Southwest Biological Science Center


The Southwest Biological Science Center (SBSC) conducts quality, objective research on the lands and aquatic systems of the Southwest. This research can assist those who manage, conserve, and rehabilitate the arid regions of the nation. Click on SCIENCE in the sidebar to the left to explore SBSC science in more detail.

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Terrestrial Dryland Ecology Branch

Terrestrial Dryland Ecology Branch

The Terrestrial Dryland Ecology (TDE) Branch of the SBSC studies the biology, ecology,and processes of semi-arid and arid lands (known as drylands). TDE researchers study plant-soil-water relationships and the wildlife found in drylands.

TDE Science

River Ecosystem Science Branch & GCMRC

River Ecosystem Science Branch & GCMRC

The River Ecosystem Science (RES) Branch of the SBSC, which includes the Grand Canyon Monitoring and Research Center (GCMRC), studies the biology, ecology, and processes of rivers in the western United States, with an emphasis on the Southwest.

GCMRC & RES Science


Date published: February 4, 2021

RAMPS NEWSLETTER - Winter 2021 Edition

Restoration Assessment and Monitoring Program for the Southwest (RAMPS)

A Program of the Southwest Biological Science Center & Ecosystems Mission Area

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Date published: November 24, 2020

Friday's Findings - December 4 2020

The Smart Energy Webtool: Providing Relevant and Accessible Information to Support Energy Development and Management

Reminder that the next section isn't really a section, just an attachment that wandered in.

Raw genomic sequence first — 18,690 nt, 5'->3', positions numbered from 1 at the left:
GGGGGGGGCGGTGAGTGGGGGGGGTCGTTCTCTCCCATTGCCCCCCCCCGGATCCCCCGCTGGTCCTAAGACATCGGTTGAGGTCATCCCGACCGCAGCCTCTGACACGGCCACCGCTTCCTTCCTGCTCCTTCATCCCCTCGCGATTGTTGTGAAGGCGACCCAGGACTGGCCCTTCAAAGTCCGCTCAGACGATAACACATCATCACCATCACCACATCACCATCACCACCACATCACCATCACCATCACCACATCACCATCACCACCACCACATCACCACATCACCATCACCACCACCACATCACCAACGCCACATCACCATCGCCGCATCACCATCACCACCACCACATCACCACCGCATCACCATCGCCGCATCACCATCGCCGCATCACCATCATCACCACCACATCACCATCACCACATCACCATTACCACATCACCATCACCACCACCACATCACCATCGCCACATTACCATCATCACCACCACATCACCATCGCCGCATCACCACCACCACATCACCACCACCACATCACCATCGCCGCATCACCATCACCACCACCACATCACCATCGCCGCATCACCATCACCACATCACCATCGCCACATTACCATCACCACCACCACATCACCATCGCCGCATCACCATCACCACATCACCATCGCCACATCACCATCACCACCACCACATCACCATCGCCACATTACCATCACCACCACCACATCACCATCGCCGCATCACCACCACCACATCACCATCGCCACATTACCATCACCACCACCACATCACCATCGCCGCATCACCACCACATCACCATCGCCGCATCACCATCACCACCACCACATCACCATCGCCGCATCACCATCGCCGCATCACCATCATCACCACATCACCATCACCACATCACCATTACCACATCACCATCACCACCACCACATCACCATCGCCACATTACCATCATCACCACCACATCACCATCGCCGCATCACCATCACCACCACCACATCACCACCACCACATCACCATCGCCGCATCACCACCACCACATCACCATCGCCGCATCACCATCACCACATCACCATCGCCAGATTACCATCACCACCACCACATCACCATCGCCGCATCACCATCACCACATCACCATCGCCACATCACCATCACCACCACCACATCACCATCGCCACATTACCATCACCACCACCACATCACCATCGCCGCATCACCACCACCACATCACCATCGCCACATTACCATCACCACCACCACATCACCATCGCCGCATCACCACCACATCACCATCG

Date: December 4, 2020 from 2-2:30 p.m. eastern time

Speaker: Mike Duniway, Research Ecologist/Soil Scientist, USGS Southwest Biological Science Center



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Year Published: 2021

Half of global methane emissions come from highly variable aquatic ecosystem sources

Atmospheric methane is a potent greenhouse gas that plays a major role in controlling the Earth’s climate. The causes of the renewed increase of methane concentration since 2007 are uncertain given the multiple sources and complex biogeochemistry. Here, we present a metadata analysis of methane fluxes from all major natural, impacted and human-...

Rosentreter, Judith A.; Borges, Alberto V.; Deemer, Bridget; Holgerson, Meredith A.; Liu, Shaoda; Song, Chunlin; Melack, John M.; Raymond, Peter A.; Duarte, Carlos M.; Allen, George H.; Olefeldt, David; Poulter, Benjamin; Batin, Tom I.; Eyre, Bradley D.

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Year Published: 2021

The Transformation of dryland rivers: The future of introduced tamarisk in the U.S.

Tamarix spp. (tamarisk or saltcedar), a shrub-like tree, was intentionally introduced to the U.S. from Asia in the mid-1800s. Tamarisk thrives in today’s human-altered streamside (riparian) habitats and can be found along wetlands, rivers, lakes, and streams across the western U.S. In 2001, a biological control agent, Diorhabda spp. (tamarisk leaf...

Nagler, Pamela L.; Hull, Julia B.; van Riper, Charles; Shafroth, Patrick B.; Yackulic, Charles B.
Nagler, P.L., Hull, J.B., van Riper, C., Shafroth, P.B., and Yackulic, C.B., 2021, The Transformation of dryland rivers: The future of introduced tamarisk in the U.S.: U.S. Geological Survey Fact Sheet 2020–3061, 6 p.,

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Year Published: 2021

Gopherus Agassizii (Agassiz’s Desert Tortoise). Overwinter movement

No abstract available.

Cummings, Kristy L.; Lovich, Jeffrey E.; Puffer, Shellie R.